Let the good work go on. The human race success. as a whole is improving in spite of the weakness and degradation so fully shown up in the The body of a child who died of diphtheria daily press, and the reformation is largely due in Chicago, was sent in a sealed casket to to the philanthropic physician.
Zanesville, Ohio, for burial. The parents of
the child opened the coffin and held a public THE Salina physicians are preparing for funeral at which many children were present, microscopical work and a display during the and soon after twenty-seven were taken down State Medical Society meeting. Physicians with the disease, and nineteen have died alhaving microscopes, histological or pathologi- ready. Some one ought to be held responsical specimens are earnestly requested to ble for this reckless, foolish exposure of bring them to the meeting. They will be children to the poison of malignant diphtheproperly cared for by Dr. Crawford, who ria. has charge of the matter.
Dr. W. A. PHILIPS of Salina, one of the COMMITTEE OF ARRANGEMENTS OF THE stockholders of this JOURNAL, attended the STATE MEDICAL SOCIETY.—Dr. G. W. New- annual meeting of the stockholders and was man, of Saiina, is chairman of the local com- elected a director, of whom there are eight, mittee of arrangements. The balance of the and also associate editor for Central Kansas. committee consists of the local physicians of The doctor is one of the leading physicians in Salina, who are members of the Central Dis- Kansas, and our readers may expect to hear trict Medical society.
from him often and profitably.
The American Medical Association meets
DEATH from cocaine is reported by in Nashville, Tenn., May 20, and will continue Simes in Gaz. degli Ospitali, a gramme of a in session four days. The association of med- 20 per cent. solution of cocaine was injected ical editors meets on the 19th. Local societies into the urethra of a man twenty-eight years in affilliation with the State medical society of age preparatory to doing an internal urethroare entitled to one delegate for every ten tomy. Immediately poisoning came on and members or fractional part thereof.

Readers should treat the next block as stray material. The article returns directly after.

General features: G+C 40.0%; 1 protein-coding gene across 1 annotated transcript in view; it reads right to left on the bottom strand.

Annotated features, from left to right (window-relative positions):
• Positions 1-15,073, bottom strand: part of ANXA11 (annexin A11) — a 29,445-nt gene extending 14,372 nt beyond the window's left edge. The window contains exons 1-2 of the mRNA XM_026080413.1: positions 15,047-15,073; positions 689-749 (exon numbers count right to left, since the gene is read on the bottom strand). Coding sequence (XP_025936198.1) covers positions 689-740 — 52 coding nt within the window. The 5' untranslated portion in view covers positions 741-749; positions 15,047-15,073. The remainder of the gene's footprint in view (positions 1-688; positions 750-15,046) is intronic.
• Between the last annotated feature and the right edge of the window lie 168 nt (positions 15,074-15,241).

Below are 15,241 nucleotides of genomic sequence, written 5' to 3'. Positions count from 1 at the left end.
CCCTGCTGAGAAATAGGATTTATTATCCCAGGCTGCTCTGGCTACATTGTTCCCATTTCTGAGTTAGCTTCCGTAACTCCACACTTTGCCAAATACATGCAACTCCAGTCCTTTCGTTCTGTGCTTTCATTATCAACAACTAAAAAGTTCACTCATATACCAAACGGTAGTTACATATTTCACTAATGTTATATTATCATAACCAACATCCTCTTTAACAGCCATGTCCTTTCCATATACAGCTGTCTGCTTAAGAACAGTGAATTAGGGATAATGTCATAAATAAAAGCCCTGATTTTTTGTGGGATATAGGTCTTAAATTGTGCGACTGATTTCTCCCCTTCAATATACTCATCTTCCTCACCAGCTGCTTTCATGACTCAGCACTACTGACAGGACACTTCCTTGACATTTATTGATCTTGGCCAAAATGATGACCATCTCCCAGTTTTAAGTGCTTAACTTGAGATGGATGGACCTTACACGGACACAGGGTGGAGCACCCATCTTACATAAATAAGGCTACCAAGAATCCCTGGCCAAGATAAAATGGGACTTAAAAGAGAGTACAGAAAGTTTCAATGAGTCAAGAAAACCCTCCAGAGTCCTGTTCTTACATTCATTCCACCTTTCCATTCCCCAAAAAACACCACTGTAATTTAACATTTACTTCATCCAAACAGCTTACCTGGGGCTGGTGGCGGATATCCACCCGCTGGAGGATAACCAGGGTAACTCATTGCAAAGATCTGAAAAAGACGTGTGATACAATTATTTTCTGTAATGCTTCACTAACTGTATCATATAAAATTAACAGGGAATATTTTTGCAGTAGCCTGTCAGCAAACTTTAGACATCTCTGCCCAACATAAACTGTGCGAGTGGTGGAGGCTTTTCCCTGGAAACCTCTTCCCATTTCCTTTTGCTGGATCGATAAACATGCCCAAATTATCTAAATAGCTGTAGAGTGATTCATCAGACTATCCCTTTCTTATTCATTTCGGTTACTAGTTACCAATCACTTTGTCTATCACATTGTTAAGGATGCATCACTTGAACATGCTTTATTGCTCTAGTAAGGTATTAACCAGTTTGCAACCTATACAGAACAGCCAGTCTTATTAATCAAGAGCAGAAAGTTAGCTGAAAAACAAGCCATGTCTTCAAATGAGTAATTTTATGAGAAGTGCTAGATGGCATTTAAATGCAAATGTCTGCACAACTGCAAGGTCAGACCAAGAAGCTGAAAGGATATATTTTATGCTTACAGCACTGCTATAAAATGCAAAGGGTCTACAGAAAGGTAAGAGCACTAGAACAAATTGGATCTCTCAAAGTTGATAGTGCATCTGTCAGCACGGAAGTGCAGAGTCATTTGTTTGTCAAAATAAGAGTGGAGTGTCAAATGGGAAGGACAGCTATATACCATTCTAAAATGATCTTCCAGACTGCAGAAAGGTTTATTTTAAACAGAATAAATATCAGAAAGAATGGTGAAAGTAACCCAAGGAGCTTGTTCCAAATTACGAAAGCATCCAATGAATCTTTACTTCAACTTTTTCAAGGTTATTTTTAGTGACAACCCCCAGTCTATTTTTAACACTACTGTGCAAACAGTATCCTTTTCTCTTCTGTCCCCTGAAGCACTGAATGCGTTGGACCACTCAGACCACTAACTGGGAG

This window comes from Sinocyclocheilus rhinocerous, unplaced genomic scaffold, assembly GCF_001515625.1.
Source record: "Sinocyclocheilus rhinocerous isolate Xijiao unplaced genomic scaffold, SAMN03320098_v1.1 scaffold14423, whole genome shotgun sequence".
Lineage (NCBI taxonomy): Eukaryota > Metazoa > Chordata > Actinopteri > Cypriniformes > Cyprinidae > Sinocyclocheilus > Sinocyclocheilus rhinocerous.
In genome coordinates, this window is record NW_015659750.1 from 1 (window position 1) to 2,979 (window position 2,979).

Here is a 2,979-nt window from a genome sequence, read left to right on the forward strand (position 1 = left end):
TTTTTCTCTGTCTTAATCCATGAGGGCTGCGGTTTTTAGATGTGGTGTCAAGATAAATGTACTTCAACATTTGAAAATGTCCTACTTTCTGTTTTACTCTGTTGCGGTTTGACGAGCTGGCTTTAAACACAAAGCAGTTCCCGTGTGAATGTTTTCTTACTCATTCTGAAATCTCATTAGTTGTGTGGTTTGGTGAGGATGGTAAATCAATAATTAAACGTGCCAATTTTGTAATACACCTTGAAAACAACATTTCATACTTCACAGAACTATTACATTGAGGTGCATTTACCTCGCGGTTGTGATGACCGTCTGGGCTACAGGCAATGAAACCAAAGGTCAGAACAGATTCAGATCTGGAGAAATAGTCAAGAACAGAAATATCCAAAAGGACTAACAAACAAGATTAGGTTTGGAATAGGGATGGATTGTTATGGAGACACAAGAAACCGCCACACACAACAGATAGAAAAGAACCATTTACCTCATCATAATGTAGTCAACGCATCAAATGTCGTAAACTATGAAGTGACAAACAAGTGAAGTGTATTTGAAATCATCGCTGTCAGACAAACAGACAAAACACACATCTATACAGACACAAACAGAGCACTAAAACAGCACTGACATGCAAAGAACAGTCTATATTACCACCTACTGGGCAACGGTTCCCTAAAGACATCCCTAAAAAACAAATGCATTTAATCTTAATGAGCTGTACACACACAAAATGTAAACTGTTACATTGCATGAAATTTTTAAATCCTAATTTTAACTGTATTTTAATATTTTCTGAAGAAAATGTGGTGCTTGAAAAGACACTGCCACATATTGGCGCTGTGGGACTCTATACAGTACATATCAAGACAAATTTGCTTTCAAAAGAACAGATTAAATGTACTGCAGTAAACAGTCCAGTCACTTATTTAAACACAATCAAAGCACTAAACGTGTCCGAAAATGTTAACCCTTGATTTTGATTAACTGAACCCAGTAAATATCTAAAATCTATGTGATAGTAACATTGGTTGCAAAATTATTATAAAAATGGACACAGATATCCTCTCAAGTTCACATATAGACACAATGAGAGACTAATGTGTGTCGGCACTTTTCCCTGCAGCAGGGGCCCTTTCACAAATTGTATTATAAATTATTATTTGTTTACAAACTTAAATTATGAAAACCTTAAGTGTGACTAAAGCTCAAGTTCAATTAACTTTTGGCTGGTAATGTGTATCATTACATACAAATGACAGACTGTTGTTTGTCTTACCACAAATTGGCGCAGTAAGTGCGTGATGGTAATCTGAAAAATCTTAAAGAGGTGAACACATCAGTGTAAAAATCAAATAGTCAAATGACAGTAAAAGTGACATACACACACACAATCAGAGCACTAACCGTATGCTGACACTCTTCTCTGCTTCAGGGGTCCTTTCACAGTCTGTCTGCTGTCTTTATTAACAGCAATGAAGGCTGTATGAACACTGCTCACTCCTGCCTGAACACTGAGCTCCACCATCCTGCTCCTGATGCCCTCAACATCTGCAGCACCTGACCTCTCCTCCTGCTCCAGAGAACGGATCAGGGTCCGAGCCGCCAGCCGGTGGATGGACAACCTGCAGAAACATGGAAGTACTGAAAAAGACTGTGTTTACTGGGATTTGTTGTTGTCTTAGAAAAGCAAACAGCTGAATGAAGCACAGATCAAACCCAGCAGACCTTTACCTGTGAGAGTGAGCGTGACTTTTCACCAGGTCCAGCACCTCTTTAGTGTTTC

the man died in about twenty minutes.
DR. R. W. HARRIS of Ames, Kas.,
The Kansas City Dental College held its the bright young M. D's. of Northwest Kansas, eighth annual commencement in the Y. M. C. has removed to Albany, Ind. We admire his A. Hall March 12. Sixteen graduates--whole pluck in seeking larger fields, but regret our number enrolled seventy-three. The college loss.
closed a very successful year.
Program of State Medical Society. Twentieth—“Advances of Orthopædic Sur
gery," by J. P. Lewis, M. D., Topeka. First-Address by the president, C.C. Green, sonal solicitation by the secretary and can be
These papers have been promised upon perM. D., Topeka. Second—“The American Academy of depended upon. Others have been written to
but have not had time to answer. There will Medicine," by W. D. Bidwell, M. D., Leaven- be time for volunteer papers, reports of cases, worth.
etc. Railroad rates have been secured, (see Third—“Crime, Its Physiology and Patho- article elsewhere.) Hotel accommodations genesis, and what Medical Men can do for its ample-one hotel can accommodate one hunPrevention,” by R. E. McVey, M. D., Topeka. dred guests. There are several hotels, besides
boarding houses. As before remarked, a Fourth—“Ununited Fractures and their more beautiful section of country has not been Treatment,” by K. F. Purdy, M. D., Wichita. made. Let us all go to Salina May 13 and 14,
C. C. GREEN, Pres. Fifth—“ Dilatation of the Cervical Canal for
J. E. MINNEY, Sec'y.
The annual meeting of the stockholders of
the KANSAS MEDICAL JOURNAL company Seventh-" The Management of Surgical Injuries of the Abdomen,” by A. H. Cordier, was held in the office of the business manager,
Dr. W. E. McVey, 723 Kansas avenue, March M. D., of McPherson.
27, 1890. The following stockholders were Eighth—"Pott's Fracture," by L. J. Lyman, elected directors for the ensuing year : M. D., of Manhattan.
Drs. W. D. Bidwell of Leavenworth, W. A. Ninth—"Recent Advances in Ophthalmolo- Phillips, of Salina, S. G. Stewart, W. S. Lindgy," by D. F. Longenecker, M. D., Emporia. say, M. B. Ward, Theodore W. Peers, D. F.
Tenth—“Report of a case in Surgery with Rodgers and J. E. Minney of Topeka. Remarks,” by J. C. McClintock, M. D., To- Officers of the directors-Dr. Bidwell, presipeka.
dent; Dr. Ward, vice president; Dr. Rodgers, Eleventh-"Climatology in the Treatment secretary; Dr. W. E. McVey, business manaof Phthisis," by J. A. Lane, M. D., Leaven- ger; and Dr. Lindsay, treasurer; and assistant worth.
business manager. Twelfth-"Report on Cerebro-Spinal Menin- Dr. Minney was elected editor-in-chief, and gitis," by C. H. Shriner, M. D., Galena. Drs. Schenck and Stewart, assistant editors.
Thirteenth-"New Remedies,” by John M. Associate editors-Dr. Bidwell for the Scott, M. D., Holton.